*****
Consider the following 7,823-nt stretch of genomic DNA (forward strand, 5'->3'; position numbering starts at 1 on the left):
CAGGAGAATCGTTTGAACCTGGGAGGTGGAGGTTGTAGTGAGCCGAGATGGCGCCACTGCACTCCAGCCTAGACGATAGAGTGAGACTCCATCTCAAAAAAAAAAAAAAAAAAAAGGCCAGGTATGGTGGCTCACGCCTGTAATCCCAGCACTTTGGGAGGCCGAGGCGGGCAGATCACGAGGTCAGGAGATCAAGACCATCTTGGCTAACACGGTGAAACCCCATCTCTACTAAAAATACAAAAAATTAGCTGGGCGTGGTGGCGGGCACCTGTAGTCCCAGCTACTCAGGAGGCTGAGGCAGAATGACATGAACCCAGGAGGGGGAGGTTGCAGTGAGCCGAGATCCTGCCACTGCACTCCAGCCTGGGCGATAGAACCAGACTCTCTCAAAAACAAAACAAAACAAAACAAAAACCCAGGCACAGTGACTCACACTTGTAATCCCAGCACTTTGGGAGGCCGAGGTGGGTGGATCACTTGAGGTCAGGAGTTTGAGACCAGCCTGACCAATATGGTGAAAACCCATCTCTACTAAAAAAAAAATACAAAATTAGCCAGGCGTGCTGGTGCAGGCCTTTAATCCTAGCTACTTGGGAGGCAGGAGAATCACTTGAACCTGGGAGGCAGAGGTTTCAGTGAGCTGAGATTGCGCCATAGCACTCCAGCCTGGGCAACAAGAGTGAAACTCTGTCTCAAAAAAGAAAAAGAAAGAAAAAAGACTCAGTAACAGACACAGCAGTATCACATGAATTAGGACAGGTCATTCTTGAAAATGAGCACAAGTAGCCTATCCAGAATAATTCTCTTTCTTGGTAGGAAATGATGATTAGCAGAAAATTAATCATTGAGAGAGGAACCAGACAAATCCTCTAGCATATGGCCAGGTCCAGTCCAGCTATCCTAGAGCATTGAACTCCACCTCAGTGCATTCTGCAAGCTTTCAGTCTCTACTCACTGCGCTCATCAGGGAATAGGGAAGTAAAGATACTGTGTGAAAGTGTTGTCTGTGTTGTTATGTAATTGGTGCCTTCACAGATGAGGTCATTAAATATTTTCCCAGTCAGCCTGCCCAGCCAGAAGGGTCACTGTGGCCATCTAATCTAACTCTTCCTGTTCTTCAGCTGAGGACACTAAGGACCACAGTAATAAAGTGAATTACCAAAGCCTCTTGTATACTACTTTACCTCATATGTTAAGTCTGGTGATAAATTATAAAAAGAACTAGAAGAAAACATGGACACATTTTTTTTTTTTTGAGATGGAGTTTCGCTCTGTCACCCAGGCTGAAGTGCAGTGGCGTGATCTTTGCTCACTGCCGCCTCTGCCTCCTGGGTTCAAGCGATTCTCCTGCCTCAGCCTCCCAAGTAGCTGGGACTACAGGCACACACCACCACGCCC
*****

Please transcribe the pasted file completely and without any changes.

Consider the following 7,823-nt stretch of genomic DNA (forward strand, 5'->3'; position numbering starts at 1 on the left):
CAGGAGAATCGTTTGAACCTGGGAGGTGGAGGTTGTAGTGAGCCGAGATGGCGCCACTGCACTCCAGCCTAGACGATAGAGTGAGACTCCATCTCAAAAAAAAAAAAAAAAAAAAGGCCAGGTATGGTGGCTCACGCCTGTAATCCCAGCACTTTGGGAGGCCGAGGCGGGCAGATCACGAGGTCAGGAGATCAAGACCATCTTGGCTAACACGGTGAAACCCCATCTCTACTAAAAATACAAAAAATTAGCTGGGCGTGGTGGCGGGCACCTGTAGTCCCAGCTACTCAGGAGGCTGAGGCAGAATGACATGAACCCAGGAGGGGGAGGTTGCAGTGAGCCGAGATCCTGCCACTGCACTCCAGCCTGGGCGATAGAACCAGACTCTCTCAAAAACAAAACAAAACAAAACAAAAACCCAGGCACAGTGACTCACACTTGTAATCCCAGCACTTTGGGAGGCCGAGGTGGGTGGATCACTTGAGGTCAGGAGTTTGAGACCAGCCTGACCAATATGGTGAAAACCCATCTCTACTAAAAAAAAAATACAAAATTAGCCAGGCGTGCTGGTGCAGGCCTTTAATCCTAGCTACTTGGGAGGCAGGAGAATCACTTGAACCTGGGAGGCAGAGGTTTCAGTGAGCTGAGATTGCGCCATAGCACTCCAGCCTGGGCAACAAGAGTGAAACTCTGTCTCAAAAAAGAAAAAGAAAGAAAAAAGACTCAGTAACAGACACAGCAGTATCACATGAATTAGGACAGGTCATTCTTGAAAATGAGCACAAGTAGCCTATCCAGAATAATTCTCTTTCTTGGTAGGAAATGATGATTAGCAGAAAATTAATCATTGAGAGAGGAACCAGACAAATCCTCTAGCATATGGCCAGGTCCAGTCCAGCTATCCTAGAGCATTGAACTCCACCTCAGTGCATTCTGCAAGCTTTCAGTCTCTACTCACTGCGCTCATCAGGGAATAGGGAAGTAAAGATACTGTGTGAAAGTGTTGTCTGTGTTGTTATGTAATTGGTGCCTTCACAGATGAGGTCATTAAATATTTTCCCAGTCAGCCTGCCCAGCCAGAAGGGTCACTGTGGCCATCTAATCTAACTCTTCCTGTTCTTCAGCTGAGGACACTAAGGACCACAGTAATAAAGTGAATTACCAAAGCCTCTTGTATACTACTTTACCTCATATGTTAAGTCTGGTGATAAATTATAAAAAGAACTAGAAGAAAACATGGACACATTTTTTTTTTTTTGAGATGGAGTTTCGCTCTGTCACCCAGGCTGAAGTGCAGTGGCGTGATCTTTGCTCACTGCCGCCTCTGCCTCCTGGGTTCAAGCGATTCTCCTGCCTCAGCCTCCCAAGTAGCTGGGACTACAGGCACACACCACCACGCCC